The most important part of SMART goal setting is to make your goal specific so you can clearly track your progress and know whether you met the goal. The more specific you can be with your goal, the higher the chance you’ll complete it.

For example, many people set goals to lose weight, but they don’t always decide how much weight they want to lose and when they want to accomplish this goal. A specific goal would be “I want to lose 25 pounds by the Fourth of July.” This goal provides an exact amount of weight to lose and a completion date.

3. Write your goals down

When you write your goals down, they become real and tangible instead of a vague idea that resides only in your mind. Once you’ve written your goals down, keep them somewhere visible––put personal goals up on your mirror or near your computer screen, put team goals up on the walls next to everyone’s desks, and include company goals in internal presentations. 

This tactic reminds you to keep working on your goals daily. As you're writing down your goals, use a positive tone so you stay excited about completing them.

4. Create an action plan

Many people decide on a goal but never create an action plan to determine how exactly they will meet that goal. Your action plan should include the overall goal you’re trying to meet and all the steps you need to take to get there.

Don’t be afraid to get creative with your action plan. Write out your goal using crayons, markers, or colored pencils, for example. According to Forbes, creating an action plan this way activates a different part of your brain and cements the goals in your mind.

setting goals
Use Lucidchart to create an organized, visual action plan.
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5. Create a timeline

As part of your action plan, use a timeline maker to help visualize roles, tasks, milestones, and deadlines to achieve your goal. Once you’ve set those dates, try to stick to them as closely as possible. A timeline creates a sense of urgency, which in turn motivates you to stay on schedule and finish your goal.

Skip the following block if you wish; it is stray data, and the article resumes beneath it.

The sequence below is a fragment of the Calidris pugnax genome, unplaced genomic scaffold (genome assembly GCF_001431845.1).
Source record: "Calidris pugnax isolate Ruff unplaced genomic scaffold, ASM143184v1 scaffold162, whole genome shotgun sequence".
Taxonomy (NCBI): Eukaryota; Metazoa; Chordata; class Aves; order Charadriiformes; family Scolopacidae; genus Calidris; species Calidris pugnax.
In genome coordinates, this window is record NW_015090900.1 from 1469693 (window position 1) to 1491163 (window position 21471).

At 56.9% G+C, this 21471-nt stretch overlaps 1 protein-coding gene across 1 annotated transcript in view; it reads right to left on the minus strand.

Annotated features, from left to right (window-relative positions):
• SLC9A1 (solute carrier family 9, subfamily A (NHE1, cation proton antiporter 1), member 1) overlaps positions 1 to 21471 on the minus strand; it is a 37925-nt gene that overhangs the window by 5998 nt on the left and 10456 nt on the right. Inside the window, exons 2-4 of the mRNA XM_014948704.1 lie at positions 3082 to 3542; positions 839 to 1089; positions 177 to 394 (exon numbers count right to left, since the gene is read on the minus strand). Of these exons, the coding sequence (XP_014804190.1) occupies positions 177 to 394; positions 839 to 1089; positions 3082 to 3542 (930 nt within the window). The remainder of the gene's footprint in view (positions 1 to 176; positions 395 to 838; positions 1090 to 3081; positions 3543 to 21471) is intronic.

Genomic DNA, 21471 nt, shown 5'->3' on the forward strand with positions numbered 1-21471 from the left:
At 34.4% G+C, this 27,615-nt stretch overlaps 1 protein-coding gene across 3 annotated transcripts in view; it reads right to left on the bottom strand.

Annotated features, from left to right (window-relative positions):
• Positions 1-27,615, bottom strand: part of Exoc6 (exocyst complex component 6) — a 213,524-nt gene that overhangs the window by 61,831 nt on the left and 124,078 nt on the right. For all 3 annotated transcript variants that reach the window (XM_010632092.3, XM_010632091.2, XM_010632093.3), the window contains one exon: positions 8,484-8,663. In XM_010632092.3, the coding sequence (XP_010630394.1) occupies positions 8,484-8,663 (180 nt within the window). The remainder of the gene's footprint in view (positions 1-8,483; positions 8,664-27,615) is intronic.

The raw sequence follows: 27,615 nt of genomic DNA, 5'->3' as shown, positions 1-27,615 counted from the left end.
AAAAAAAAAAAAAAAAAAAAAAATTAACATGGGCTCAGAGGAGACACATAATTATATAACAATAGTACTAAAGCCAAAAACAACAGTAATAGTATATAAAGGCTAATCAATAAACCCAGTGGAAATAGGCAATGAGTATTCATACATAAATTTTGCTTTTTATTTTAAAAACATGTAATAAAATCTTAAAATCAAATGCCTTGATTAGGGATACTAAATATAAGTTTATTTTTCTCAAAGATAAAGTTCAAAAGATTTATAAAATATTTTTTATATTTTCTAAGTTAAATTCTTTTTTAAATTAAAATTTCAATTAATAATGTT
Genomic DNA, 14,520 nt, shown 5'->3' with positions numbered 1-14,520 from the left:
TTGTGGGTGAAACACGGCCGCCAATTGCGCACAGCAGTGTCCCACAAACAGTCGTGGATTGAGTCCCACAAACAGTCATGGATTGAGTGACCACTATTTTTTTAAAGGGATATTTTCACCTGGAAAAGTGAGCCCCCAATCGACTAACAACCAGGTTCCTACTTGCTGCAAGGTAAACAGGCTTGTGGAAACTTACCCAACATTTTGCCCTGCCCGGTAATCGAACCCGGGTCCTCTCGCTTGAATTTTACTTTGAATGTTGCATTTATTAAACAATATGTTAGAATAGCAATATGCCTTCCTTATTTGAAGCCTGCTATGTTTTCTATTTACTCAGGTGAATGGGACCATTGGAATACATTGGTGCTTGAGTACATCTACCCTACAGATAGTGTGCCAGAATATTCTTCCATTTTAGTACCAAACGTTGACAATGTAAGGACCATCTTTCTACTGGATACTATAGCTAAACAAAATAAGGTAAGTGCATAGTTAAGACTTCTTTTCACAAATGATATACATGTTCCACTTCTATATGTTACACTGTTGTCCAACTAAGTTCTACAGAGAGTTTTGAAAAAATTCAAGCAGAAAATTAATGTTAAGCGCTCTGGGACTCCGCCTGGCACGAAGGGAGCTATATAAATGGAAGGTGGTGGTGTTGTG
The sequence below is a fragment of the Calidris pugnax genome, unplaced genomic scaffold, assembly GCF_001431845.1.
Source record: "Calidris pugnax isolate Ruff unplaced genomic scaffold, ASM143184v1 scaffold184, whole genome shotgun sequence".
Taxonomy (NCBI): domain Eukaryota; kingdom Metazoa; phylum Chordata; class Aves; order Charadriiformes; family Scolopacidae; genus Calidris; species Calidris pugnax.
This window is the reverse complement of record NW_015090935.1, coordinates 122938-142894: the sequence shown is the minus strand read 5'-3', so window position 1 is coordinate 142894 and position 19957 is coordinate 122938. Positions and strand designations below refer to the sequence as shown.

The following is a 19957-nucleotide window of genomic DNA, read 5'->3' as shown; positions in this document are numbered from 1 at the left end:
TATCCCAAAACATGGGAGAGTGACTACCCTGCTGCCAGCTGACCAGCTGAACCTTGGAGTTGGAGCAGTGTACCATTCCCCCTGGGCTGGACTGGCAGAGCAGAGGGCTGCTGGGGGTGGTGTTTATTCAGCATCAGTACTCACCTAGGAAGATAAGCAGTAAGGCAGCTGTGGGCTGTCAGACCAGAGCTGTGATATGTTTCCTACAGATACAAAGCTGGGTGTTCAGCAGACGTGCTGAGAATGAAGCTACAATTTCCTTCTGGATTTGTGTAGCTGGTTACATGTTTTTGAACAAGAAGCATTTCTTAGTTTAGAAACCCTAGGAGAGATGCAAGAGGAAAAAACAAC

setting goals
Timeline Template (Click on image to modify online)

6. Take action

Now that you’ve planned everything out, it’s time to take action. You didn’t go through all that work just to forget about your goal. Every step that you take should lead to another until you finish your goal.

7. Re-evaluate and assess your progress

You need to keep your motivation strong to complete your goal. Consider scheduling a weekly evaluation, which could include measuring your progress and checking your schedule. Once you see how close the finish line is, you’ll feel more motivated to push through to the end. If you're a little behind schedule, make necessary adjustments and keep going.

Evaluation is also critical for adjusting to changes in circumstance.  For instance, if you’re setting a performance goal at work and your responsibilities change, you may need to amend your goal to fit your new context. The 2021 Gartner Goal Setting Employee Survey reports that only 44% of employees update their goals following significant changes in role expectations. This can throw off your performance progress and make it difficult to align your efforts with your original objectives. But by regularly reviewing your goals and updating them accordingly, you can ensure you are focusing on the right goals and the right work.

Start setting goals

The process of setting goals helps you succeed faster. It can fuel your ambition and help you achieve tangible results. A goal setting process will help you determine how to set goals that are specific, timely, and realistic.

Whether you're setting personal goals, business goals, or team goals, Lucidchart can help you. Lucidchart makes it easy to commit to your goals and track progress as a team by sharing docs, tagging coworkers, and assigning roles. Utilize customizable templates from Lucidchart's library to keep you and your team on track every step of the way.